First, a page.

This gets easier with practice, but it is super annoying if you are new and just want to find the date, so you can get the value of it and sell it. The thing is, sometimes there is no easy way to find the date printed on the album, and if there is a date, it may not be the only identifying attribute to discern which actual pressing you have and, finally, the value of it.
It’s About Value
At the end that is all this is about, knowing the value. We will cover this topic later. For now, it is important to be prepared that you may have to dive into the fun world of album pressing anomalies, attributes, catalog numbers, record label archiving habits, runout matrix numbers, and more.
This subject is dense and nuanced, so much so that there are specialists that get paid good money to research your record for you. But for our purposes today, here are some things that will help you date your record, if you can’t find the actual release date anywhere.
Even if you can find it, it is good to know this stuff, because there is more than just the date that gives an album its value.
Generally, this is the biggest and most easy-to-spot number on a release. You can find it on the spine back cover, label, or all three. Labels use catalog numbers to identify releases, and they can be useful to discern the date and value of a release.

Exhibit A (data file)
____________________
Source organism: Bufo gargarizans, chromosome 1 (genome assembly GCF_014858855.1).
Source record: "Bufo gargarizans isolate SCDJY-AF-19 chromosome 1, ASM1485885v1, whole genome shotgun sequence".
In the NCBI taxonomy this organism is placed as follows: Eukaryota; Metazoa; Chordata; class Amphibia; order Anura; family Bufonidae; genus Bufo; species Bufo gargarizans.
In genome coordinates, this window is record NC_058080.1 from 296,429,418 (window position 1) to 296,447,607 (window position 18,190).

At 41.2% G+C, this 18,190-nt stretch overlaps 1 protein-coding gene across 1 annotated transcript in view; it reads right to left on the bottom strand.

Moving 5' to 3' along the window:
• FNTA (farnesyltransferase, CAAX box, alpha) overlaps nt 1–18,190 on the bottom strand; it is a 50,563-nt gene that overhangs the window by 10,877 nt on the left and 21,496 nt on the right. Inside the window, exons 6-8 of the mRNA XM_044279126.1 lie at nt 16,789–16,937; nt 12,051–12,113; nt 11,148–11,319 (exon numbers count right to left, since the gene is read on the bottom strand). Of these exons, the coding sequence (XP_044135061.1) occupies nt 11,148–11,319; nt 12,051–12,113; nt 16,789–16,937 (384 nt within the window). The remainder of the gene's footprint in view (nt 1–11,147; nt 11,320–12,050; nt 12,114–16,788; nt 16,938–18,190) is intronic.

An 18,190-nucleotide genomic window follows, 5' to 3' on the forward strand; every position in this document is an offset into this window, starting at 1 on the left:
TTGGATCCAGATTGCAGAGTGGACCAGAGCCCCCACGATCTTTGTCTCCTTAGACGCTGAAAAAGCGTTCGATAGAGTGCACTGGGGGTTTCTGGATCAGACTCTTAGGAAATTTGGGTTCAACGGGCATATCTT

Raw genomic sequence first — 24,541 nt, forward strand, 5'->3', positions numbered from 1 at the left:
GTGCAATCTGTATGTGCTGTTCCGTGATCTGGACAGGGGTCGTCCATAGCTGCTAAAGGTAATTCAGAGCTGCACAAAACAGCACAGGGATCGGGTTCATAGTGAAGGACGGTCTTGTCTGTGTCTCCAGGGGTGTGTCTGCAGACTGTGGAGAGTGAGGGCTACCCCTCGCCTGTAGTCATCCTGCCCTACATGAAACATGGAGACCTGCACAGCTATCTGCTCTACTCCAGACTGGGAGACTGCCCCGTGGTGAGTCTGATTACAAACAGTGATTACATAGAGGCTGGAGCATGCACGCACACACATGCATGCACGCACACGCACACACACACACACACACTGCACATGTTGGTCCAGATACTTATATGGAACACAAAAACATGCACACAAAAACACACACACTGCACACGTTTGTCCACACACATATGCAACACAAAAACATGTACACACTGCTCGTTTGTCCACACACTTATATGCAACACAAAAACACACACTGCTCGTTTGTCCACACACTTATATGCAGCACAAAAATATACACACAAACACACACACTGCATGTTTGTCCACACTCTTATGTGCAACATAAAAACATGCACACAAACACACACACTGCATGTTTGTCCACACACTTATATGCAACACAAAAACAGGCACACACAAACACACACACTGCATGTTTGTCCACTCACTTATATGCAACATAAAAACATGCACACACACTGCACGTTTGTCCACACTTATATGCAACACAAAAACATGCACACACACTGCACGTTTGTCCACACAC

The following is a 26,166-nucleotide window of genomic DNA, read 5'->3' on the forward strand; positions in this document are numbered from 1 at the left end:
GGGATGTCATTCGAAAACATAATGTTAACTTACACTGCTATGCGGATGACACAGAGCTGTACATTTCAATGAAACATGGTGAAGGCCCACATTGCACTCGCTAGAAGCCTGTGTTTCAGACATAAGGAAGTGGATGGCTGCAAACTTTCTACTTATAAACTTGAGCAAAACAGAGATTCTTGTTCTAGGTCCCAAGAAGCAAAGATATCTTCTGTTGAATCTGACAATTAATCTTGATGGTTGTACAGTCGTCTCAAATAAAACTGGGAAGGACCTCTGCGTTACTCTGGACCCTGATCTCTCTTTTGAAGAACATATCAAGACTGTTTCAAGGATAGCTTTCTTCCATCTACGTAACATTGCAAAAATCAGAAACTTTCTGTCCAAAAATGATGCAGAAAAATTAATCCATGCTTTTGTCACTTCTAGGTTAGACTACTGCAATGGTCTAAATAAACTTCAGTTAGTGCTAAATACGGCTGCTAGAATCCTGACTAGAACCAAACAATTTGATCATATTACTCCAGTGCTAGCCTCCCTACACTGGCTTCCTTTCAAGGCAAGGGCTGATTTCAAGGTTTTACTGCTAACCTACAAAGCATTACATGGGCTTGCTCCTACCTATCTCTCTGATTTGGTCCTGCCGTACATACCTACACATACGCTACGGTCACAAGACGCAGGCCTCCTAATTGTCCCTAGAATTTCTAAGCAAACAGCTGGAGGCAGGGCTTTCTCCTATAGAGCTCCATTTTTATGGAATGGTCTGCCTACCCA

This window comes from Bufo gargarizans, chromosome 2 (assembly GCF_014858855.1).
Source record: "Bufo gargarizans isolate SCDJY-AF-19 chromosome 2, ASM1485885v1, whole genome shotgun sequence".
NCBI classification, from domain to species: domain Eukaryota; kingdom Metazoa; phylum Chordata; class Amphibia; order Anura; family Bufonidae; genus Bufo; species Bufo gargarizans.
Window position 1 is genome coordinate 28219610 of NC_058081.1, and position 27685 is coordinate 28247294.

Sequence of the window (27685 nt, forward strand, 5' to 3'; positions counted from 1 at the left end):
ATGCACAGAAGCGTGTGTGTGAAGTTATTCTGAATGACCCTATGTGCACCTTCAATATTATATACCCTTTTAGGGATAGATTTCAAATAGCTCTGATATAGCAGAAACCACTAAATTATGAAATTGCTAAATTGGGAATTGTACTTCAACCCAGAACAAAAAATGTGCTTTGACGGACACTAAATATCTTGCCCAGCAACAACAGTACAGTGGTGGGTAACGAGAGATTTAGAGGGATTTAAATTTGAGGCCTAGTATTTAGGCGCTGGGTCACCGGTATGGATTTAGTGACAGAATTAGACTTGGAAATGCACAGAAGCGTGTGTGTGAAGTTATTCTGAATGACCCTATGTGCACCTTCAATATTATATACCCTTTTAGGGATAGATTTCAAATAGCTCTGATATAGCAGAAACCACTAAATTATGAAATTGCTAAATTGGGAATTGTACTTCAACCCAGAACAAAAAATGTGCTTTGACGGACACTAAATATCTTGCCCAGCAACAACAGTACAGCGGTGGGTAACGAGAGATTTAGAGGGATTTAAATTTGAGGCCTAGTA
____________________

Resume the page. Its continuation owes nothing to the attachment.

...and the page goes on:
Label Matrix Number
You can usually find the label matrix number in the dead wax. It is another way for pressing plants and labels to identify the release within their organizations. This can be very helpful when using Discogs to try to identify your release year.
Cover Art Changes And Anomalies
Sometimes represses will change the artwork completely. This makes it easy to narrow down the date of your release. If you have version A or B, it is not hard to quickly get closer to the answer.
Other times there will be small changes with each subsequent release that a normal person will not notice when looking at two of the ‘same’ albums.
It can be a color change on the edges or a word or two on the lyrics sheet, for example. All these things can be used to identify your release and thus find out the year it was pressed.
Much like anomalies and artwork changes, you can also use vinyl color to find out which pressing you have. For example, a release could have originally been black vinyl, but they made a blue marbled vinyl version just for record store day (thus artificially inflating the value of the RSD release).
Side note: if you want to step in a pile of dog poo, just research record store day to find a surprising amount of anger and vitriol from record nerds. It will be fun.
It bears repeating that you can find all you need on Discogs.com.
Find Vinyl Record Release Year: Final Thoughts
Usually, you will be able to find the release year of a vinyl record either on the disc itself, or on the cover or sleeve in which it came. If not, you can still usually find enough information there to figure out the release date with a bit of research.
Of course, with older albums, this can all get a bit more complicated. Sometimes it requires a ton of time and effort, which is why some people just hire someone to do this task.